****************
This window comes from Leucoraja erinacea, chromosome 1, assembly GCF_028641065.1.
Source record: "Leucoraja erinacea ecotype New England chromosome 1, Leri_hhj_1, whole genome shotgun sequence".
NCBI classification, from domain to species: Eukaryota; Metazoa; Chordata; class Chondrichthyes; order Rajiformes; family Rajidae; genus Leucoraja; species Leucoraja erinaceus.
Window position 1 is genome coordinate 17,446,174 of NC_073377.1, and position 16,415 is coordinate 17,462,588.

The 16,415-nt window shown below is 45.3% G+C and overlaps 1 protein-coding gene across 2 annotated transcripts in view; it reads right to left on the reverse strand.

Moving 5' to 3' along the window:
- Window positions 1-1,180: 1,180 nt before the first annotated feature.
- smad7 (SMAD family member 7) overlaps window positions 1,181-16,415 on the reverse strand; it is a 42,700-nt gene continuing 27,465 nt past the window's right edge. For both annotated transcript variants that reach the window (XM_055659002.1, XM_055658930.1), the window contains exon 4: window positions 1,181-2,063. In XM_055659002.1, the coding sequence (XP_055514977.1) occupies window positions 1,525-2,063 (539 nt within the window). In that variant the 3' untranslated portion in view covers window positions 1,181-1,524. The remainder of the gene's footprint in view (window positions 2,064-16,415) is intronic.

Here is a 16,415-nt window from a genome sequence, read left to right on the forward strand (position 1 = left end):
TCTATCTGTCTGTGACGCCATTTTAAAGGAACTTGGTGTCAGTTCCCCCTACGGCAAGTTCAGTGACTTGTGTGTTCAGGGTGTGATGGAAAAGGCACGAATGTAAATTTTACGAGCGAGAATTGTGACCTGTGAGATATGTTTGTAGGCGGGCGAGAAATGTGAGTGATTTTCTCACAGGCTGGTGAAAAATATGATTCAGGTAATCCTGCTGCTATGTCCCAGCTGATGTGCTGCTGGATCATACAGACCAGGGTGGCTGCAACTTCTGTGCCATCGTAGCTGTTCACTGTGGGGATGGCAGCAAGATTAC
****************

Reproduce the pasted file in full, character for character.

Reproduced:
This window comes from Leucoraja erinacea, chromosome 1, assembly GCF_028641065.1.
Source record: "Leucoraja erinacea ecotype New England chromosome 1, Leri_hhj_1, whole genome shotgun sequence".
NCBI classification, from domain to species: Eukaryota; Metazoa; Chordata; class Chondrichthyes; order Rajiformes; family Rajidae; genus Leucoraja; species Leucoraja erinaceus.
Window position 1 is genome coordinate 17,446,174 of NC_073377.1, and position 16,415 is coordinate 17,462,588.

The 16,415-nt window shown below is 45.3% G+C and overlaps 1 protein-coding gene across 2 annotated transcripts in view; it reads right to left on the reverse strand.

Moving 5' to 3' along the window:
- Window positions 1-1,180: 1,180 nt before the first annotated feature.
- smad7 (SMAD family member 7) overlaps window positions 1,181-16,415 on the reverse strand; it is a 42,700-nt gene continuing 27,465 nt past the window's right edge. For both annotated transcript variants that reach the window (XM_055659002.1, XM_055658930.1), the window contains exon 4: window positions 1,181-2,063. In XM_055659002.1, the coding sequence (XP_055514977.1) occupies window positions 1,525-2,063 (539 nt within the window). In that variant the 3' untranslated portion in view covers window positions 1,181-1,524. The remainder of the gene's footprint in view (window positions 2,064-16,415) is intronic.

Here is a 16,415-nt window from a genome sequence, read left to right on the forward strand (position 1 = left end):
TCTATCTGTCTGTGACGCCATTTTAAAGGAACTTGGTGTCAGTTCCCCCTACGGCAAGTTCAGTGACTTGTGTGTTCAGGGTGTGATGGAAAAGGCACGAATGTAAATTTTACGAGCGAGAATTGTGACCTGTGAGATATGTTTGTAGGCGGGCGAGAAATGTGAGTGATTTTCTCACAGGCTGGTGAAAAATATGATTCAGGTAATCCTGCTGCTATGTCCCAGCTGATGTGCTGCTGGATCATACAGACCAGGGTGGCTGCAACTTCTGTGCCATCGTAGCTGTTCACTGTGGGGATGGCAGCAAGATTAC